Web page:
The Manhattan Project: The Nuclear Race

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The Manhattan Project: the nuclear race that changed the world The Manhattan Project was a research project that began in 1942 with the goal of building the world’s first atomic bomb. The project pushed limits and ethics on an international scale in a race to develop a nuclear war weapon, a new concept of the time. With world war two dawning on America and the intelligence that the Nazis were attempting to build a bomb, the United States took action by beginning the project. Competition between countries to see who could build it first ran high and made the stakes even higher- mass destruction. If an atomic bomb was going to be used, it was going to be big and the United States exemplified this when the okay was given to drop the bombs on …show more content…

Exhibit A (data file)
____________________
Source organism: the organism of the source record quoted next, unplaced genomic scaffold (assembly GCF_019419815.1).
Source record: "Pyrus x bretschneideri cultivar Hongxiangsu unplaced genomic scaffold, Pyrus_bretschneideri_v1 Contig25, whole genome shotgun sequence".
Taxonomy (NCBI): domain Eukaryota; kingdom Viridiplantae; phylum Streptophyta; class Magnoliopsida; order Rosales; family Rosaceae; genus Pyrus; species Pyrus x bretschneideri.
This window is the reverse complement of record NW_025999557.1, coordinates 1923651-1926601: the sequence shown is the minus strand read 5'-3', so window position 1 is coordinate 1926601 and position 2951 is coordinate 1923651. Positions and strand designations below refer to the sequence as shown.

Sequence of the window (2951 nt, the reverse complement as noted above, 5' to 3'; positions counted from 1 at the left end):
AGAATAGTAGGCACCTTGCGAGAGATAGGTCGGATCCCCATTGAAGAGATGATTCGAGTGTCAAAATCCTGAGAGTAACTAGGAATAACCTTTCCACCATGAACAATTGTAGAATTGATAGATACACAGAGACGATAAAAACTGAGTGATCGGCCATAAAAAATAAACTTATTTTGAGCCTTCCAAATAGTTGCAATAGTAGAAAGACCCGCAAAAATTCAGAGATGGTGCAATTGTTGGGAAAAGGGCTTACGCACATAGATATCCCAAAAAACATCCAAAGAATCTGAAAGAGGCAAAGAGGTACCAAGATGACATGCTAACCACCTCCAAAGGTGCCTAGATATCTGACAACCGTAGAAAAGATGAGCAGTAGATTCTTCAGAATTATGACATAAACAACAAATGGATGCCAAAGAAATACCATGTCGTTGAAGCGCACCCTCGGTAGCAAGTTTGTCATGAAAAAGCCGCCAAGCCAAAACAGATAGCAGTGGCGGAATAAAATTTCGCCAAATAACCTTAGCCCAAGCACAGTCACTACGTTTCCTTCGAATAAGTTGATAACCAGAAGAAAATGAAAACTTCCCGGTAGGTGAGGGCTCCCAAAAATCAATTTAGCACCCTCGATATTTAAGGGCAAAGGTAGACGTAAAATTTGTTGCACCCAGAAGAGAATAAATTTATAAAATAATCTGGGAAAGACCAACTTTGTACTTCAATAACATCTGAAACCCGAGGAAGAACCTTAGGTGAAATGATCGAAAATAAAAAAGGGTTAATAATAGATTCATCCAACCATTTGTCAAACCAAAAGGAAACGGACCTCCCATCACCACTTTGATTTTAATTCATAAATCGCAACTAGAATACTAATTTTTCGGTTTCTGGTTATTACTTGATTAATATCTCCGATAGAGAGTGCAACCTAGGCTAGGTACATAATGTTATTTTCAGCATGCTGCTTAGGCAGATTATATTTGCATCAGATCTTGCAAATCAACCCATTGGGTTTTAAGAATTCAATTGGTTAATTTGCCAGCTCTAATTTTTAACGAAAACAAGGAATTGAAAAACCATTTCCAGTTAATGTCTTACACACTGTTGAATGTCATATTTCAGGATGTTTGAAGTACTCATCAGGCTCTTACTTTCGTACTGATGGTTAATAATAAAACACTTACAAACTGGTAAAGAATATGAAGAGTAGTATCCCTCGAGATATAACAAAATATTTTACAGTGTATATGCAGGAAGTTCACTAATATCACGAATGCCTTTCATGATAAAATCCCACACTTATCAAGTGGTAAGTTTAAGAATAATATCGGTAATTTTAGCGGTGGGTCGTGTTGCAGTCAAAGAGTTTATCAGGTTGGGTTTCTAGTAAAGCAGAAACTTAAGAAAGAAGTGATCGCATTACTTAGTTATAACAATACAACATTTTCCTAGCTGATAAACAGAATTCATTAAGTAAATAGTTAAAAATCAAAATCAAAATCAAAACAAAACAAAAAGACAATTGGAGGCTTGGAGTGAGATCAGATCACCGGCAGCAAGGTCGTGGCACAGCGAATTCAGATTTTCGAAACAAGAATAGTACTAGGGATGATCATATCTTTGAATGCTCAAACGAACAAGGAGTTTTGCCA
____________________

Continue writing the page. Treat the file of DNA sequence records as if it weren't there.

The new opportunities were achieved by the international competition encouraging nuclear energy research, the new committees created, and the need for people to fill jobs. In the late 1930s, various countries world-wide were gathering resources and researching how to build the atomic bomb. Germany managed to split the atom in 1938 in order to release massive energy amounts while the United States had not achieved that until late 1942. Also in 1938, Japan had acquired uranium and electrical power that was needed for the construction of the bomb. The following year Albert Einstein learned of the progressions made by the Nazis and sent a letter to President Roosevelt detailing what he knew and made Roosevelt aware of the international competition and opened up more research opportunities by urging him to look into developing a nuclear research project. (Sakalauskas 1). The competition put pressure on the nations to be the best first thus resulting in the Manhattan Project in 1942. New facilities and committees were created because of the need for nuclear power research. The National Defense Research Committee, the NDRC, was created in 1940 to fund and influence nuclear research. Much research was done in university labs and focused on isotope separation. Following the NDRC the Office of Scientific Research and Development, the OSRD, was established and branched into the Uranium committee. Among the many, these committees furthered the research devoted to nuclear energy which led to the Manhattan project and would have employed several Americans. In addition, President Johnson signed an act which allowed for private groups to “assume title to special nuclear materials” (US Department of Energy: Office of Science 1). Prior to World War Two, the United States had been in an economic depression and the war opened up jobs for the people which

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